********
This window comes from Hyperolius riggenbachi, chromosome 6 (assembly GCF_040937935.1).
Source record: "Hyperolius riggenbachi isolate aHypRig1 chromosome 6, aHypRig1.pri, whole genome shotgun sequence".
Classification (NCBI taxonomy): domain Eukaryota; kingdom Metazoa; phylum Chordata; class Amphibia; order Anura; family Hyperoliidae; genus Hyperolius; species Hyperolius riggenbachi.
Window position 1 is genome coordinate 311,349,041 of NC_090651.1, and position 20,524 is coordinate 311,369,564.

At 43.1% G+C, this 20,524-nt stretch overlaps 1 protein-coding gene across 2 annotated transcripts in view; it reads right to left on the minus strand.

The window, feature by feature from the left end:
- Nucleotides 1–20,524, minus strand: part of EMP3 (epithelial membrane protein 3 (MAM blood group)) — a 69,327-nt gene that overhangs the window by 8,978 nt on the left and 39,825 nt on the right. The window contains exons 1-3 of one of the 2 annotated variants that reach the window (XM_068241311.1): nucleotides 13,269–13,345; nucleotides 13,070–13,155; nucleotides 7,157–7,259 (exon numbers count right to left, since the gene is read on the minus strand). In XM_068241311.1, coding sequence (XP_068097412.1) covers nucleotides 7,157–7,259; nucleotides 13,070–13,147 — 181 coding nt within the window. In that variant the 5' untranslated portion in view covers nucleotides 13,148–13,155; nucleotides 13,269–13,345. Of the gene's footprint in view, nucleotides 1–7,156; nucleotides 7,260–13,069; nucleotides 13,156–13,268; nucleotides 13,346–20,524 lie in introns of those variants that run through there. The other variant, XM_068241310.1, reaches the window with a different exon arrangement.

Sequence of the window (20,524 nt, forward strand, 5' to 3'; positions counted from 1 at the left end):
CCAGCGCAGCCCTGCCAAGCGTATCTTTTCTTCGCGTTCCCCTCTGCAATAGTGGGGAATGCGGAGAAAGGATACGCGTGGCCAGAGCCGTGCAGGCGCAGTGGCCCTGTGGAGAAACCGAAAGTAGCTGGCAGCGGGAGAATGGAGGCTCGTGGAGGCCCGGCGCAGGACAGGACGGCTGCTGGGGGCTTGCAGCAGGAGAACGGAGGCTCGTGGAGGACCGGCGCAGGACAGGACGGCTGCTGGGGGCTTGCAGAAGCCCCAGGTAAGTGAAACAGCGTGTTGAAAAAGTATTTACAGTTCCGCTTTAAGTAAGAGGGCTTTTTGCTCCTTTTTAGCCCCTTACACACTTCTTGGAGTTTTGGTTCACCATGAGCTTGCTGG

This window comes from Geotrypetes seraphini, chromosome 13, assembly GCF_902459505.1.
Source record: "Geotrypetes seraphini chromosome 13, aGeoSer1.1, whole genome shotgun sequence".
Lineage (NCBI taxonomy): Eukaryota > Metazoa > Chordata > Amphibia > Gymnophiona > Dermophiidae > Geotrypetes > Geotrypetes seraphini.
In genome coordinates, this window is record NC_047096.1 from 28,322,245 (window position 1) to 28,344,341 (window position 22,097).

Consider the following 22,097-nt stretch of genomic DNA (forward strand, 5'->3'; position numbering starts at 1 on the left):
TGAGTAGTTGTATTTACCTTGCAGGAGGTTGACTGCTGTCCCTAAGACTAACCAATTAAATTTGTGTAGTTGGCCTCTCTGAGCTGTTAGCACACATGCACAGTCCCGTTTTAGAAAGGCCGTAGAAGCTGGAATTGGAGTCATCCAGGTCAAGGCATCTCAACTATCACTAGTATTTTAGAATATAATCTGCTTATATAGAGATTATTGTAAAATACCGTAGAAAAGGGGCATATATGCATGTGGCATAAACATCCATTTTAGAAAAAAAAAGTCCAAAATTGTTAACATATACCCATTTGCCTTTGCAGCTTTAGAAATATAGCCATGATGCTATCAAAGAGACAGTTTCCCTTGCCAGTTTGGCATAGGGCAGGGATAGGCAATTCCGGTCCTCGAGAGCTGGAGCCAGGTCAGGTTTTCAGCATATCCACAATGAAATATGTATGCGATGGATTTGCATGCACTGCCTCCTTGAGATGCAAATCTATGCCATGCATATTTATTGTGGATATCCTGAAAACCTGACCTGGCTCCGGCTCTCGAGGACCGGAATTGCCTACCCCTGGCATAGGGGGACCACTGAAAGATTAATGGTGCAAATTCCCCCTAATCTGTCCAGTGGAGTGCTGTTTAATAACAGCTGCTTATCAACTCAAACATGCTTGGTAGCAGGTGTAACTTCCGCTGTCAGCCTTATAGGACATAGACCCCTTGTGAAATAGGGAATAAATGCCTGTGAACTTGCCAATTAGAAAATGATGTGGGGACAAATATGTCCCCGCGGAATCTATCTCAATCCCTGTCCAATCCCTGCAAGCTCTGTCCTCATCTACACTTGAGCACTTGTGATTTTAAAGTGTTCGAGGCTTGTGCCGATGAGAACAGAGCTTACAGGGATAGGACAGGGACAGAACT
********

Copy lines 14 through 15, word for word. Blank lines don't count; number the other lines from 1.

Consider the following 22,097-nt stretch of genomic DNA (forward strand, 5'->3'; position numbering starts at 1 on the left):
TGAGTAGTTGTATTTACCTTGCAGGAGGTTGACTGCTGTCCCTAAGACTAACCAATTAAATTTGTGTAGTTGGCCTCTCTGAGCTGTTAGCACACATGCACAGTCCCGTTTTAGAAAGGCCGTAGAAGCTGGAATTGGAGTCATCCAGGTCAAGGCATCTCAACTATCACTAGTATTTTAGAATATAATCTGCTTATATAGAGATTATTGTAAAATACCGTAGAAAAGGGGCATATATGCATGTGGCATAAACATCCATTTTAGAAAAAAAAAGTCCAAAATTGTTAACATATACCCATTTGCCTTTGCAGCTTTAGAAATATAGCCATGATGCTATCAAAGAGACAGTTTCCCTTGCCAGTTTGGCATAGGGCAGGGATAGGCAATTCCGGTCCTCGAGAGCTGGAGCCAGGTCAGGTTTTCAGCATATCCACAATGAAATATGTATGCGATGGATTTGCATGCACTGCCTCCTTGAGATGCAAATCTATGCCATGCATATTTATTGTGGATATCCTGAAAACCTGACCTGGCTCCGGCTCTCGAGGACCGGAATTGCCTACCCCTGGCATAGGGGGACCACTGAAAGATTAATGGTGCAAATTCCCCCTAATCTGTCCAGTGGAGTGCTGTTTAATAACAGCTGCTTATCAACTCAAACATGCTTGGTAGCAGGTGTAACTTCCGCTGTCAGCCTTATAGGACATAGACCCCTTGTGAAATAGGGAATAAATGCCTGTGAACTTGCCAATTAGAAAATGATGTGGGGACAAATATGTCCCCGCGGAATCTATCTCAATCCCTGTCCAATCCCTGCAAGCTCTGTCCTCATCTACACTTGAGCACTTGTGATTTTAAAGTGTTCGAGGCTTGTGCCGATGAGAACAGAGCTTACAGGGATAGGACAGGGACAGAACT